I left his house and he followed me to the train station and physically restrained me on the platform. Unsurprisingly, no-one moved.

He marched me back to his house and let me go after I had put on another t-shirt. I ended the relationship a few weeks later, once I was out of his reach.

Those events were accompanied and followed by other episodes of what I call ordinary violence. Like when you step outside and you always find some guy to look you up and down, to follow you around, to grope you in clubs, to make disgusting comments, or your boyfriend/husband who pressures you for sex. At 16, I’d woken up one night to find my boyfriend of the time above me, ready to penetrate me in my sleep.

They said, and I quote, that he was ‘a nice guy’, that he ‘would never do that’ and asked if I was ‘not ashamed to wreak his life’?

Those events made me angry but I kept denying them as true acts of violence. I thought I was stronger than that. Last year was the worse of my life. I was living with a group of six other people, which included five boys, and started sinking into depression, as I could not help but feel unsafe in that house and alone.

Something just clicked inside my head not long after I had moved in, and slowly started to make its way through my consciousness. One incident brought back the pain of the rape that had occurred roughly four years before.

There was a guy that I liked and one night, while we were out, we came back together. I’d like to make clear that this person did not rape me. I was fairly sober by the time I initiated a move towards him and I remember in a sort of blurry haze the moment when we got back and started having sex. However, I suddenly found myself crying with him. I think that the fact I had never slept with someone while drunk is what made me cry. I felt like I had lost control. He didn’t know how to react and I have never told him even after seeing him again weeks and months later.

That night and the reflection that followed brought me to think again about the rape and all the abuses I had rejected out of my mind. It did not happen overnight. It has been a year since I started rethinking about things and finally seeing them for what they were. I am in the process of rebuilding myself, or, more accurately, finding myself and the strength that I used to have, and bettering it. After years of putting myself through what could best be described as a complete and utter mind-fuck, I have decided to sort this mess out and stop denying my right to feel angry, my need to get stronger and understand how all this happened and I want to help other women.

Why am I telling the story of my life so far? First of all to deliver myself and, right now, it feels good to see it all typed down. The images that come back in my mind once again hit me and make me think “How did I put up with all this for so long? Without saying anything to anyone?”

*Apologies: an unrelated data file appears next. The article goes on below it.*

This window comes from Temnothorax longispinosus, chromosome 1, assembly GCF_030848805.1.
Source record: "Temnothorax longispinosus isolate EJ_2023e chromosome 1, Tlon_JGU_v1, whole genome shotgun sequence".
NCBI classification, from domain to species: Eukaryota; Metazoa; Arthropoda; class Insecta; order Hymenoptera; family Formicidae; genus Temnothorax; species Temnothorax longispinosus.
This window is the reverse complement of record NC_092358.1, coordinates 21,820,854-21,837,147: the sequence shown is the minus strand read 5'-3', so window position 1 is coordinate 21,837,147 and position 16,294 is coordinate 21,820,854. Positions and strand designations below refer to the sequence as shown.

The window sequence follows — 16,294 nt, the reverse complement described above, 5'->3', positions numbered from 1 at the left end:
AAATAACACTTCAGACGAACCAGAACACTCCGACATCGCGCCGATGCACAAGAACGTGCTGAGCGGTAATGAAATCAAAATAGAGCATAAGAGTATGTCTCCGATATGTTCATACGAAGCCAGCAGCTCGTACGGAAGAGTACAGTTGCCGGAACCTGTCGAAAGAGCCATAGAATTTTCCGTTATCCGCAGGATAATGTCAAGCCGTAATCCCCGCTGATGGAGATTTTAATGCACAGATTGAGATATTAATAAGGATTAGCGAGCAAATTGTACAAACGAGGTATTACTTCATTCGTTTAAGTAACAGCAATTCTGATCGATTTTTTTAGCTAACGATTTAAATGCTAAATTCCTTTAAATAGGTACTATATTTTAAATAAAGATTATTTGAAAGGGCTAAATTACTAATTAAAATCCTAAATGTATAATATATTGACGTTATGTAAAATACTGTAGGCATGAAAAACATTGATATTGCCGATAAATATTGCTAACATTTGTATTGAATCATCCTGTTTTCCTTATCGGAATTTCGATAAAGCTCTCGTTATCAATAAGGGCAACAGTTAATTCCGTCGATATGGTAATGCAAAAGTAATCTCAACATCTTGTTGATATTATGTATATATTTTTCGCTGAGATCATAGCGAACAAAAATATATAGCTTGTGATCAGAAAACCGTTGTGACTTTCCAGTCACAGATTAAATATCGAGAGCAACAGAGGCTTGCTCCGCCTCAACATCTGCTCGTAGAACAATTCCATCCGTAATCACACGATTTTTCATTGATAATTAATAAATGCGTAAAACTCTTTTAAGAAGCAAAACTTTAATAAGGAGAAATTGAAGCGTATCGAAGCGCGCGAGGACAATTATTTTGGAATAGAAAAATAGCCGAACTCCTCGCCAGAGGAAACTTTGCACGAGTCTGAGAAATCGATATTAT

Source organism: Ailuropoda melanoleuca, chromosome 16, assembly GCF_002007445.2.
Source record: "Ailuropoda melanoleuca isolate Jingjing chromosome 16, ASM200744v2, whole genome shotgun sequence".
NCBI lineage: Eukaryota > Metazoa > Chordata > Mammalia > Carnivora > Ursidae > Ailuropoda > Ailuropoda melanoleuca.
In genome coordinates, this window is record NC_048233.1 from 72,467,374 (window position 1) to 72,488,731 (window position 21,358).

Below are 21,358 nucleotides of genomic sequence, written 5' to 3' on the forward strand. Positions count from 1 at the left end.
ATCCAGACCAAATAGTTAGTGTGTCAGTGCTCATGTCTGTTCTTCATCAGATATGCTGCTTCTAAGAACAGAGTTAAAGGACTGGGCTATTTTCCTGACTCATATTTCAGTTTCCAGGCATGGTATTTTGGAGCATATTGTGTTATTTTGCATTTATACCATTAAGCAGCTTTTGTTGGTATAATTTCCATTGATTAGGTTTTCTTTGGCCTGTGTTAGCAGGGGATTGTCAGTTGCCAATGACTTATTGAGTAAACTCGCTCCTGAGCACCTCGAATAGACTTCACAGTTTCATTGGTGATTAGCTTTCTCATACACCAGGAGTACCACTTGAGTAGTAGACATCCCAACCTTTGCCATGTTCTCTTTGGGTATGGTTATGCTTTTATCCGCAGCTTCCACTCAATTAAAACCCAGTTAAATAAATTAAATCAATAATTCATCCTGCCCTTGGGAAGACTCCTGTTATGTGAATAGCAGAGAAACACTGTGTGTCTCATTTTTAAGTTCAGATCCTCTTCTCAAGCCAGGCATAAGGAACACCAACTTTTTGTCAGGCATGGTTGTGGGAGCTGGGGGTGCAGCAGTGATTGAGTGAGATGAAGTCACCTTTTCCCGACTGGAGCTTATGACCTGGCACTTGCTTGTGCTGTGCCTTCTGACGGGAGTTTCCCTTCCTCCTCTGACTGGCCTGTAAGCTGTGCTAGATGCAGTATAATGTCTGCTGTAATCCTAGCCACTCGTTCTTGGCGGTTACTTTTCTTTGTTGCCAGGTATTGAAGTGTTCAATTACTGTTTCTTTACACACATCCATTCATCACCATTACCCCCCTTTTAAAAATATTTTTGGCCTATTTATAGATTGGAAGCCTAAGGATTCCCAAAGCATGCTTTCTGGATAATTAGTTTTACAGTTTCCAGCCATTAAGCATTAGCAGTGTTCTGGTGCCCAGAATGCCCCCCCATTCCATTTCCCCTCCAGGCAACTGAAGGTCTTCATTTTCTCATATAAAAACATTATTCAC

I have talked to very close friends about all this since and discovered that many of them had lived similar traumas. What sickens me in my story and the ones I heard is the fact that most of the time, the abusers were people that the person knew whether their family, their boyfriends, friends, or friends of friends (I have read on the Rape Abuse and Incest National Network website that approximately 73% of victims know their assailants).

I spent a good deal of time going for random walks at night, not only because I enjoy walks by night but also – as I can now clearly see – in an attempt at controlling the public space and make it my own, as a way of facing the possibility of violence

Not only that, but the people surrounding them, who know the offender, might actually defend him when they dare talk about what they went through. I told some of the guy who raped me’s friends about what happened. They said, and I quote, that he was “a nice guy”, that he “would never do that” and asked if I was “not ashamed to wreak his life”? So I made myself believe it was me who was crazy and that these things happen.

The press also perpetuates this idea that girls who denounce rapists and talk about their ordeals are liars. I have read somewhere – I think it was this website – that only 3% of rape claims end up being false (ed: According to a report by the US National Center for the Prosecution of Violence Against Women, “When more methodologically rigorous research has been conducted, estimates for the percentage of false reports begin to converge around 2-8%.” via Alas, A Blog) So how come this mentality remains predominant? More importantly, how many girls and women do like I did and refuse to see such attacks for what they are?

I have been reading articles on this website and many others and find them all interesting and insightful. I have also read a few books regarding feminism and rape, most notably Spin by Camille Paglia.